1. Sources of Regional Banks Capitalization

    Directory of Open Access Journals (Sweden)

    Olga Sergeevna Miroshnichenko

    2018-03-01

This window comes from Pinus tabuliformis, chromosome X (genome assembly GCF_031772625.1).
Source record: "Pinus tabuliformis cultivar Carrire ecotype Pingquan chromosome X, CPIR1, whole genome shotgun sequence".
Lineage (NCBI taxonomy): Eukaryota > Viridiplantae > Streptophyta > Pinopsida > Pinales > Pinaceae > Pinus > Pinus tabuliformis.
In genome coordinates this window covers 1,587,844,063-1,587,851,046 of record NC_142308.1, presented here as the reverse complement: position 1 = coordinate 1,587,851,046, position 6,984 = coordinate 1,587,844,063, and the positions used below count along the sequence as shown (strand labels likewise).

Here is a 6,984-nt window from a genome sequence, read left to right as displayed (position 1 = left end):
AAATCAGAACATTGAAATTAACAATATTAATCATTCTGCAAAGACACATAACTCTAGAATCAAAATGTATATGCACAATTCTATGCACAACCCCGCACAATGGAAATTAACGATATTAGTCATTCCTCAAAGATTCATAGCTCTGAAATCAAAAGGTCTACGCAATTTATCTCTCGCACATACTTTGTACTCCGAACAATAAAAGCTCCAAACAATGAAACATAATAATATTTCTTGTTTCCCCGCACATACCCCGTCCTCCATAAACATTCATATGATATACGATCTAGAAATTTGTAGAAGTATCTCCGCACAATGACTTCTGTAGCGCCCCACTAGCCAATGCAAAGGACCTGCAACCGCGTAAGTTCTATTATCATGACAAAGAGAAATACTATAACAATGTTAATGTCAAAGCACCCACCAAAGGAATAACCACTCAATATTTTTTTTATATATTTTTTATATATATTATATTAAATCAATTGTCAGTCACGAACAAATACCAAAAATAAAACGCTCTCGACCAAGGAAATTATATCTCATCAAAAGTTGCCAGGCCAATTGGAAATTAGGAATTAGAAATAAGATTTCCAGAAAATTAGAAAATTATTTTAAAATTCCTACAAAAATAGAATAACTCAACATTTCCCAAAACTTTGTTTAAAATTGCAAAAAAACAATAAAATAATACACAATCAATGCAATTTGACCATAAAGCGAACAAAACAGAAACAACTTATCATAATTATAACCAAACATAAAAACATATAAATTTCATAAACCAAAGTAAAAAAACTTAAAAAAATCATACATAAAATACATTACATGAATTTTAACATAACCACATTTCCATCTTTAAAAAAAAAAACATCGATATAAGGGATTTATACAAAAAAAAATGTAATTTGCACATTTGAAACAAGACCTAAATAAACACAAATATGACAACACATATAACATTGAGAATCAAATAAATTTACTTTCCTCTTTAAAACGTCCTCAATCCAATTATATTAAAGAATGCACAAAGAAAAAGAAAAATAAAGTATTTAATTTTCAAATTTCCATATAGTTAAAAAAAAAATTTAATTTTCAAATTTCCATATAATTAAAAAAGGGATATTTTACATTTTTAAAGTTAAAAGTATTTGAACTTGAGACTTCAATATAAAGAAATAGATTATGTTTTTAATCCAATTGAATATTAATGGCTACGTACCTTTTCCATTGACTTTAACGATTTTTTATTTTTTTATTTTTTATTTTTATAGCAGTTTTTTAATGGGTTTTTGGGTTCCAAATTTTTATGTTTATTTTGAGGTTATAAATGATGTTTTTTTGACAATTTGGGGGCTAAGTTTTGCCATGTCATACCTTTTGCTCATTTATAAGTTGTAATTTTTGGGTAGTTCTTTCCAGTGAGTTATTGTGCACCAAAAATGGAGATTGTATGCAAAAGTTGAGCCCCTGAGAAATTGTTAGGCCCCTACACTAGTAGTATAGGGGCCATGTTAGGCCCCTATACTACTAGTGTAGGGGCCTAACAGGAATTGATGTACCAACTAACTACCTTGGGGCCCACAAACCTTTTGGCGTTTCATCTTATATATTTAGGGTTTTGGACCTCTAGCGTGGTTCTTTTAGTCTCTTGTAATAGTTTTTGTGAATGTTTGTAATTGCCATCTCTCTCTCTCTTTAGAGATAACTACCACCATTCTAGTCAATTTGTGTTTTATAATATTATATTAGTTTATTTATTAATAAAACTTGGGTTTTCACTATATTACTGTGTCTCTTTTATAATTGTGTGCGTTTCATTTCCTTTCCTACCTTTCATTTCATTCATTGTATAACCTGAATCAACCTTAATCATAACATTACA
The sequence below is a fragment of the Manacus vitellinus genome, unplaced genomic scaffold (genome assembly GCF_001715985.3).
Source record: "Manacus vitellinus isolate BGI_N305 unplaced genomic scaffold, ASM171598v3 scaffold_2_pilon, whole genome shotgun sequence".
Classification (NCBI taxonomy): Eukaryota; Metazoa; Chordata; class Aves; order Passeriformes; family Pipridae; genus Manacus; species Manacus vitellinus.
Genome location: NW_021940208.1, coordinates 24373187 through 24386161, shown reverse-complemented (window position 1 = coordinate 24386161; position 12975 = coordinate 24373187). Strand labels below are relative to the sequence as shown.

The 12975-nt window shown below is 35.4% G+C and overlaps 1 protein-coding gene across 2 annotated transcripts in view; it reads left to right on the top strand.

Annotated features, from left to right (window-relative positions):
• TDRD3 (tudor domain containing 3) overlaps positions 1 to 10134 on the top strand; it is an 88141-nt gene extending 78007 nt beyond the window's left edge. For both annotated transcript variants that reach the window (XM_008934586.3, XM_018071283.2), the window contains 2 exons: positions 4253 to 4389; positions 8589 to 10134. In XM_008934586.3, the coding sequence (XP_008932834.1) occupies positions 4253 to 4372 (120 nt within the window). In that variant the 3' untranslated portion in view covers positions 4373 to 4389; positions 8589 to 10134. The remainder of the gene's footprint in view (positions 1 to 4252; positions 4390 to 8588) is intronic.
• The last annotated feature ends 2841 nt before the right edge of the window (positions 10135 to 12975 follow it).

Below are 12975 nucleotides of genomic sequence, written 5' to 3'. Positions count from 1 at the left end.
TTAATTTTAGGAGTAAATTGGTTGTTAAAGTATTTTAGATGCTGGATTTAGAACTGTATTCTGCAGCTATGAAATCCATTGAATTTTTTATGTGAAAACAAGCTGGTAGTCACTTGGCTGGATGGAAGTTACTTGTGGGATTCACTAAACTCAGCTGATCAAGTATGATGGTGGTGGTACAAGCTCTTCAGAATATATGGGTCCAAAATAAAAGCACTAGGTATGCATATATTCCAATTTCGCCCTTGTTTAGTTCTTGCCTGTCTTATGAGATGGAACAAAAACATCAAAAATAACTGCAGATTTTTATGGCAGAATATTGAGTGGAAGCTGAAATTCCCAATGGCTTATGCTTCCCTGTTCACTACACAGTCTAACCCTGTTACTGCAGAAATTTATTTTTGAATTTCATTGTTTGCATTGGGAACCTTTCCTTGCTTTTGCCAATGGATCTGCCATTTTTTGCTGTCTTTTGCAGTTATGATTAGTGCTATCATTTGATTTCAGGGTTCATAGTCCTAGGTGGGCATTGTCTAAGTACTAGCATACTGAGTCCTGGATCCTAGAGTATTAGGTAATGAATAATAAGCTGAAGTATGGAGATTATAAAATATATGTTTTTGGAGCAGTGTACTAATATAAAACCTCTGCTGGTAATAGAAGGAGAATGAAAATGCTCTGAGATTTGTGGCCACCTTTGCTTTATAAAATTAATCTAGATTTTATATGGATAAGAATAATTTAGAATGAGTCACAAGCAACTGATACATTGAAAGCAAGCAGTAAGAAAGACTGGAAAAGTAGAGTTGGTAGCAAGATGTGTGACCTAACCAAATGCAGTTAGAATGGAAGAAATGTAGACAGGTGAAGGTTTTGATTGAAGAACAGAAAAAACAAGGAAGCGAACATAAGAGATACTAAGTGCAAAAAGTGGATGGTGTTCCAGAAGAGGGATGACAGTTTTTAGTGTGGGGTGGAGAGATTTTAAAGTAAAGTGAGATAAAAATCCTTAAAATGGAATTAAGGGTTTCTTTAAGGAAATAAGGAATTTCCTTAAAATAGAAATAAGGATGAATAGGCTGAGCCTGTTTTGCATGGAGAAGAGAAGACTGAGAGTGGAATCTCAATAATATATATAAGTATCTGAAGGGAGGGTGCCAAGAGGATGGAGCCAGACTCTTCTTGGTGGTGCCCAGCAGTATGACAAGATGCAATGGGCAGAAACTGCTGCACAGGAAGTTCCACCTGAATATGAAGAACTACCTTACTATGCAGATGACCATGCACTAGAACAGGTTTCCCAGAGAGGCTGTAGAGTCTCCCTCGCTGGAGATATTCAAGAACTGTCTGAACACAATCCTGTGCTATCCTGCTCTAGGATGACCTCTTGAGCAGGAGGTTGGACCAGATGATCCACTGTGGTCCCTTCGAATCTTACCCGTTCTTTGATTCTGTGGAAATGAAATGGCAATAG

Full Text Available Searching of sources to increase the capitalization of Russian banks is an important economic problem for both the national and regional economy. Moreover, a strong capital base allows to credit institutions to meet the demands of economic agents for banking service. The research focuses on the choice of sources of regulatory capital for the banks of Tyumen region in the context of changing supervisory requirements in the period of 2005–2016, in different phases of the business cycle. We apply econometric methods of statistical information using IBM SPSS Statistics software. We have calculated the individual correlations of regional banks’ capital with gross domestic product (GDP (excluding gross regional product (GRP and GRP (with the exception of the effect of GDP. These calculations have shown that the capital of regional banks is related only to GDP. The increase in the capital of regional banks is accompanied by a change in its structure: the share of authorized capital has halved, and the share of subordinated debt has grown. All sources of capital, other than the reserve fund, are related to GDP. Authorized capital is associated with the profit of profitable lending institutions; retained earnings in the capital of regional banks — with the aggregated amount of risks of the banking system of the Russian Federation. Subordinated debt, like capital as a whole, is negatively affected by the profitability of the banking sector. The change in the capital of regional banks is determined by the change in retained earnings, subordinated debt and reserve fund. Modelling of these relations has allowed to obtain a system of equations. This system synthesizes linear regression models of changing the capital of regional banks in the context of their sourcing. The results of this study are significant for theoretical justification and practical development of a balanced financial policy of regional banks. Our research will contribute to